By Francis Ewherido
In the last one week, I heard of some deaths that made me to be circumspect. Two of the people died as a result of overindulgence. We always joke that “something must kill a man” and laugh over it. But I also grew up to hear my mother say that “the stick that you see should not pierce your eye.”
It is really annoying when doctors warn you to stop a habit because of the negative effects on your organs, yet you continue to indulge in it because you are “addicted” to what is killing you. Some argue that addiction itself is a sickness, but let us also accept the fact that there is a deficit of self-control and willpower. Let us quit being selfish? What about your spouse, children, siblings, aged parents, other relatives, loved ones and friends, don’t their feelings and the effect that your death would have on them matter?
Two other deaths touched me. One of them was prominent in his small circle, but the last person and certainly not the least, Chief Raymond Dokpesi, was a very prominent Nigerian, a man of many paths. “When beggars die, there are no comets seen; the heavens themselves blaze forth the death of princes,” Shakespeare wrote in Julius Caesar. The other people who died within the period were no beggars. They were prominent men in their own rights. But Dokpesi was a big fish and comets were seen.
In 1987 when I was a cub/student reporter in The Punch, Dokpesi was already a prominent man and one of those who made parties thick in the Lagos social circle. He was the toast of musicians at parties. Sunny Ade even mentioned him in one song. But perhaps he is most renowned for his pioneering efforts in the private ownership of electronic media in Nigeria. He established RayPower FM Radio Station and later African Independent Television (AIT). Dokpesi died in a domestic accident, we are told, at 71. May his soul and those of the others rest in peace.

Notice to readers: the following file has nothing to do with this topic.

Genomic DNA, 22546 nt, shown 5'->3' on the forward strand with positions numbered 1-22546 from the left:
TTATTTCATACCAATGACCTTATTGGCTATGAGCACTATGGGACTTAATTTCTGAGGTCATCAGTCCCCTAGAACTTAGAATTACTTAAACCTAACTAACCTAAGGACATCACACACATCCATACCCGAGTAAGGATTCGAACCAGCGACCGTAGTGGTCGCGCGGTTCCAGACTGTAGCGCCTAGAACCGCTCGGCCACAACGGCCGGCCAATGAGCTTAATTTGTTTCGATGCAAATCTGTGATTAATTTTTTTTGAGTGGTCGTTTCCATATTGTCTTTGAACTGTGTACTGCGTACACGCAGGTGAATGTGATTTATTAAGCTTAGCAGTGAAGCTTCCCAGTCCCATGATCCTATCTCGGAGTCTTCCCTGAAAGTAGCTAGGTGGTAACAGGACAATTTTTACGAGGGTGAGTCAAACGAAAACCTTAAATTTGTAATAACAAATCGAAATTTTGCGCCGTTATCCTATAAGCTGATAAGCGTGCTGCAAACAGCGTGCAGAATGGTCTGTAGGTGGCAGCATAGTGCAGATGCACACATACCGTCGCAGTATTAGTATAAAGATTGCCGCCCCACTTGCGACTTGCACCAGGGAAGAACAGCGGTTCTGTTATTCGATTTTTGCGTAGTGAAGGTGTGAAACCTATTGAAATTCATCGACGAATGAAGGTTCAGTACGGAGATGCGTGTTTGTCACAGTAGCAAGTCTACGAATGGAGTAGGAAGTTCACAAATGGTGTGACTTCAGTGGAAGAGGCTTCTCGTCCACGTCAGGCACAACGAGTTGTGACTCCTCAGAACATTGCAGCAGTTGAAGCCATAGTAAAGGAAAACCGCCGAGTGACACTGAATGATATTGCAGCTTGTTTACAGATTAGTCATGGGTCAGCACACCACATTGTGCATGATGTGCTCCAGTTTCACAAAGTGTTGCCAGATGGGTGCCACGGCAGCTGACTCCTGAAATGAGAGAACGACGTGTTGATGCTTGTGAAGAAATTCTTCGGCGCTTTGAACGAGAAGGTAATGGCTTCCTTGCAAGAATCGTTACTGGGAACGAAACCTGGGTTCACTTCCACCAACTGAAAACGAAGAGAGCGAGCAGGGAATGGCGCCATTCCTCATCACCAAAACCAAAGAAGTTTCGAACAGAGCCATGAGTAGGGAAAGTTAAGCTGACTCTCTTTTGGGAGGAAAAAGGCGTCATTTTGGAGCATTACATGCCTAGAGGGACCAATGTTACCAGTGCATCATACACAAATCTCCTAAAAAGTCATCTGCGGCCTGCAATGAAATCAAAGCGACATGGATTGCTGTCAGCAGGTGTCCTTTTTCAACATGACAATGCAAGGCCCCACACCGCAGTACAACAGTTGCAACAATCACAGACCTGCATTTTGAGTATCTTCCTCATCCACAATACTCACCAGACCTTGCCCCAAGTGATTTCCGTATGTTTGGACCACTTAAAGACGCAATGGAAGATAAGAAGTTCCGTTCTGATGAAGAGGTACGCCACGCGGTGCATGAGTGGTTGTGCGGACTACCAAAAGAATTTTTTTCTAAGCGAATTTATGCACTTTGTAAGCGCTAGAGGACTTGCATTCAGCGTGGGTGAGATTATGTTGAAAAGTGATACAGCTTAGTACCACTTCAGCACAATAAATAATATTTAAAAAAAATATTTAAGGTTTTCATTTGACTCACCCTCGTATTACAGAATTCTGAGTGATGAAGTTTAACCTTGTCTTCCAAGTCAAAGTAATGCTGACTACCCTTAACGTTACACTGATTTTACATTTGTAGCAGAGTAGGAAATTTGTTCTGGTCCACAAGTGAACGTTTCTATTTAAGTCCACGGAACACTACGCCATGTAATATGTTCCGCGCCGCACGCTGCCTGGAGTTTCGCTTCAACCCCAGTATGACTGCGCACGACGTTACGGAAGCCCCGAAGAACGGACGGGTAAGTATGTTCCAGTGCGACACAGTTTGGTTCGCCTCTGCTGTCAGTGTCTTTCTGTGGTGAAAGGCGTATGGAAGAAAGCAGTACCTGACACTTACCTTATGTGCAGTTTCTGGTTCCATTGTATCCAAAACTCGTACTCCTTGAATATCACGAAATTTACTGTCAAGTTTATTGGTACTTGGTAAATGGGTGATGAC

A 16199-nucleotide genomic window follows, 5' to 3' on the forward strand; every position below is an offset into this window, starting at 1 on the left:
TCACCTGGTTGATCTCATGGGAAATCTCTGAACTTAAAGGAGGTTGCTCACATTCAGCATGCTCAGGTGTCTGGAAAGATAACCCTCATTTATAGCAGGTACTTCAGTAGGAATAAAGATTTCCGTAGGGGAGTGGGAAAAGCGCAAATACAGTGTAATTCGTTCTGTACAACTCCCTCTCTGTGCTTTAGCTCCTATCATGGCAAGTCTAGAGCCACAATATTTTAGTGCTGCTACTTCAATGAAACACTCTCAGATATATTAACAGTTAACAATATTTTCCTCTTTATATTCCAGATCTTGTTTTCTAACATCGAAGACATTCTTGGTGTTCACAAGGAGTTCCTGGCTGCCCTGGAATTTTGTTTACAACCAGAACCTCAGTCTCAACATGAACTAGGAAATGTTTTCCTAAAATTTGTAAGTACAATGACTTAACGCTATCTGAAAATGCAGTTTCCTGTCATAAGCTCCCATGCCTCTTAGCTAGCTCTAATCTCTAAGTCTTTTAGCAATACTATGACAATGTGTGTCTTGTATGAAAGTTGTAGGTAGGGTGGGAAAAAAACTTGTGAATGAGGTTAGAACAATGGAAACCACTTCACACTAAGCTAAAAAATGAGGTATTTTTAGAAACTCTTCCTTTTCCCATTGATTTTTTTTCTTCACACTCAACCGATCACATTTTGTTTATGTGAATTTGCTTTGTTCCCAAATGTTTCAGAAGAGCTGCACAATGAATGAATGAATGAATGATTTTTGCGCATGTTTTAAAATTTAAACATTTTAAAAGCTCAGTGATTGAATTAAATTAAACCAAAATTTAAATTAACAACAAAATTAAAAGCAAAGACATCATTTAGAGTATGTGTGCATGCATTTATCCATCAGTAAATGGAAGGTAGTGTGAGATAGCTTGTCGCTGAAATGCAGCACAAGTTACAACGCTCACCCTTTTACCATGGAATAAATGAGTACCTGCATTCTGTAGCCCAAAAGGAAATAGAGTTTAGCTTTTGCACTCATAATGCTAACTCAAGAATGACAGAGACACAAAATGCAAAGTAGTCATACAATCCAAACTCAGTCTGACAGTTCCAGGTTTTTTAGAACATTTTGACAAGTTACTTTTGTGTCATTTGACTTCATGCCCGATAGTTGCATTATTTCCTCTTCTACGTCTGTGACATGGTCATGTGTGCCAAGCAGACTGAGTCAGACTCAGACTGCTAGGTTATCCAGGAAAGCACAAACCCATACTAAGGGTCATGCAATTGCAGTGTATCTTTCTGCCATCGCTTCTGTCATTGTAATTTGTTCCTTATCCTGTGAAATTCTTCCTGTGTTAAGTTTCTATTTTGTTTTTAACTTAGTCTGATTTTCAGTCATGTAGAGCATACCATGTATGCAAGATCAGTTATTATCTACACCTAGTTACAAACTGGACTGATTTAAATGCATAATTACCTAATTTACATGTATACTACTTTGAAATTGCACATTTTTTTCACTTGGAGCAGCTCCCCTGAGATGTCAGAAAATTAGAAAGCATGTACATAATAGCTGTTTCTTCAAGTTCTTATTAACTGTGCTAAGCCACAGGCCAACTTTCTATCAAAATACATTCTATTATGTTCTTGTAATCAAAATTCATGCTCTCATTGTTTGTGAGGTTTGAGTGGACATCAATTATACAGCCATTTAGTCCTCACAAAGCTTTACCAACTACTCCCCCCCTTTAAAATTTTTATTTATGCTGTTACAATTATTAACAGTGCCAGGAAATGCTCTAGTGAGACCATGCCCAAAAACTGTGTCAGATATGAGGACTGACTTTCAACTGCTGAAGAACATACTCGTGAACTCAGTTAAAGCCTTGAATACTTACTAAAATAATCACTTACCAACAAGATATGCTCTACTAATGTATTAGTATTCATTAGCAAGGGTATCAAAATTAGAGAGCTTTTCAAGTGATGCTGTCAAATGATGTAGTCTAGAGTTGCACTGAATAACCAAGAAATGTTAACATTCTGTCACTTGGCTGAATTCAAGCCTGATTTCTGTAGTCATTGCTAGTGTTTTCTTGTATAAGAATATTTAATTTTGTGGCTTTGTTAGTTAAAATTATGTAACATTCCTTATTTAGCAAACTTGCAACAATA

Sometimes, it looks like when death comes calling, there is no hiding place. In those days, a man was sleeping in the afternoon in his own bedroom when an articulated truck veered off the road, rammed into his house and killed him. But are we going to say that we shall no longer travel because of road accidents, plane crashes or boat mishaps? Of course, no. It is in that regard that I am encouraging everyone who can afford an annual medical check up to go ahead and do so.
That death will come when it wants to come does not mean we should not take our health serious anymore. Annual check-ups go for about a hundred thousand naira (N100,000) and above depending on the scope. You can also stagger your check-up over a period and start with areas that need immediate attention with as little as N15,000. I know some people will dismiss me. Life is tough, they will say. People are looking for money to eat and he is talking about medical check-up.
I know times are hard. I feel it too, so I can empathise. But I also know that the kidney failures, stroke, cancer, organ failure and some of the illnesses that are killing people could have been prevented if the problem was diagnosed early. For those suffering from these ailments, but are still alive, what we are talking about now is not N15,000 for one diagnosis or N100,000 for annual check-ups, but millions of naira being spent on treatment and management of the condition, and there are no guarantees. Save from the money you spend on indulgencies and take care of your health.